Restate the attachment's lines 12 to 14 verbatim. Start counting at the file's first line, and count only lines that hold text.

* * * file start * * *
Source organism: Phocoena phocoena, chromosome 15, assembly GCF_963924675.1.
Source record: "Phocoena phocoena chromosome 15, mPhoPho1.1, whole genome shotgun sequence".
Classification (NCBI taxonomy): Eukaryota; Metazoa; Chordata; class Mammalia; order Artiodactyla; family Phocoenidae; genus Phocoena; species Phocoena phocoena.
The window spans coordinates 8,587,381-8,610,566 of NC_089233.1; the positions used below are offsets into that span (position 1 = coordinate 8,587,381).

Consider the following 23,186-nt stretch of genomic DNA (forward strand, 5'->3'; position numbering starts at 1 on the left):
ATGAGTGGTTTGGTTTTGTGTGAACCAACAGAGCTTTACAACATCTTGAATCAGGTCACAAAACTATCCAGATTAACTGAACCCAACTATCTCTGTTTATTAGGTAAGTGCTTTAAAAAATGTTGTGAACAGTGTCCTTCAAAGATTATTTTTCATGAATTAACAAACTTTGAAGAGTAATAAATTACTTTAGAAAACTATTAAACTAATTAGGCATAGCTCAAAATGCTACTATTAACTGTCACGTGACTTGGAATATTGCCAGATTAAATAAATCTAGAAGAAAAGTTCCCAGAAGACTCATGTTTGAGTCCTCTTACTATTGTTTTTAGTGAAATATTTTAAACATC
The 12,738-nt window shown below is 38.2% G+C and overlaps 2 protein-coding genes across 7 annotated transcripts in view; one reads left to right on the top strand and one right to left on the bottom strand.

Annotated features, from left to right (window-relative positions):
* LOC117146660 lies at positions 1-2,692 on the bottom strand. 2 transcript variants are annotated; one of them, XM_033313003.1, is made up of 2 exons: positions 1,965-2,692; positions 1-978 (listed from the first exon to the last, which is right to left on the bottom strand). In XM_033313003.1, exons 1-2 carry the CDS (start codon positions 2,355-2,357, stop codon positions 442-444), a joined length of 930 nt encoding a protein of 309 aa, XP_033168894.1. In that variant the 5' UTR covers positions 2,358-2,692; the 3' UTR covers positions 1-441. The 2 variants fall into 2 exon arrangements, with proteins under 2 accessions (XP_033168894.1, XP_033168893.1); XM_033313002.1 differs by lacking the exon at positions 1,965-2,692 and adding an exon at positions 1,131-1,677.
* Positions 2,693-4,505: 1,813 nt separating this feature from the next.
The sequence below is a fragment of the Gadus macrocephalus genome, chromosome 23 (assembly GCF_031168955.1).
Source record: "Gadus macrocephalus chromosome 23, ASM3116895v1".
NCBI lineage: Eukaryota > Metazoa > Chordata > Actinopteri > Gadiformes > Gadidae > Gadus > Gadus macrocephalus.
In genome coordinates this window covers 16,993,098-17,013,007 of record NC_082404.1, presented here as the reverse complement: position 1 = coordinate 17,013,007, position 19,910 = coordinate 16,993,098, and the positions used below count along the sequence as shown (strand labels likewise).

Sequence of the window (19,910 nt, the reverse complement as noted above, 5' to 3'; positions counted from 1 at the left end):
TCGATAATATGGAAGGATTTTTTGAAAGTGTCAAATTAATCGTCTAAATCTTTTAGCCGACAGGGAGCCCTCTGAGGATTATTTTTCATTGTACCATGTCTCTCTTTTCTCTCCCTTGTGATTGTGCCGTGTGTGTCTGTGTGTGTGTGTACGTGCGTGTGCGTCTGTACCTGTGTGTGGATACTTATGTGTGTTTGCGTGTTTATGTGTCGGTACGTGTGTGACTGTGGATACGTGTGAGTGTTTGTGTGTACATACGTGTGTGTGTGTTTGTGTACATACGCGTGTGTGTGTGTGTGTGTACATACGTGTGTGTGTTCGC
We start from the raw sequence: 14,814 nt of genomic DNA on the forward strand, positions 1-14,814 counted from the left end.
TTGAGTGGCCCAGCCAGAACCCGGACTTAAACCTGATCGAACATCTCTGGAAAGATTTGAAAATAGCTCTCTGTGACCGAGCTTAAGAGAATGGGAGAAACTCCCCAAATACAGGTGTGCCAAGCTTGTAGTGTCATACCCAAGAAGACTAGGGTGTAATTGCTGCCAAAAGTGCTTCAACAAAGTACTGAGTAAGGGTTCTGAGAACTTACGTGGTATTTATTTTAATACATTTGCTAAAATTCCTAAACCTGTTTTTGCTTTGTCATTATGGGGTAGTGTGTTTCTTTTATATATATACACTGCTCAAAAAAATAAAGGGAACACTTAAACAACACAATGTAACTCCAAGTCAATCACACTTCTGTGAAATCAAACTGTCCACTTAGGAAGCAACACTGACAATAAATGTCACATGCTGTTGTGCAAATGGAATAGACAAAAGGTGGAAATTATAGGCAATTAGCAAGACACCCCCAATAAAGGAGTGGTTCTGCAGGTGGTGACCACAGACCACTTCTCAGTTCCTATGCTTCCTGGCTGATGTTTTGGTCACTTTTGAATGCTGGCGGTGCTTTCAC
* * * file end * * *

Source record: "Gadus macrocephalus chromosome 23, ASM3116895v1".
NCBI lineage: Eukaryota > Metazoa > Chordata > Actinopteri > Gadiformes > Gadidae > Gadus > Gadus macrocephalus.
In genome coordinates this window covers 16,993,098-17,013,007 of record NC_082404.1, presented here as the reverse complement: position 1 = coordinate 17,013,007, position 19,910 = coordinate 16,993,098, and the positions used below count along the sequence as shown (strand labels likewise).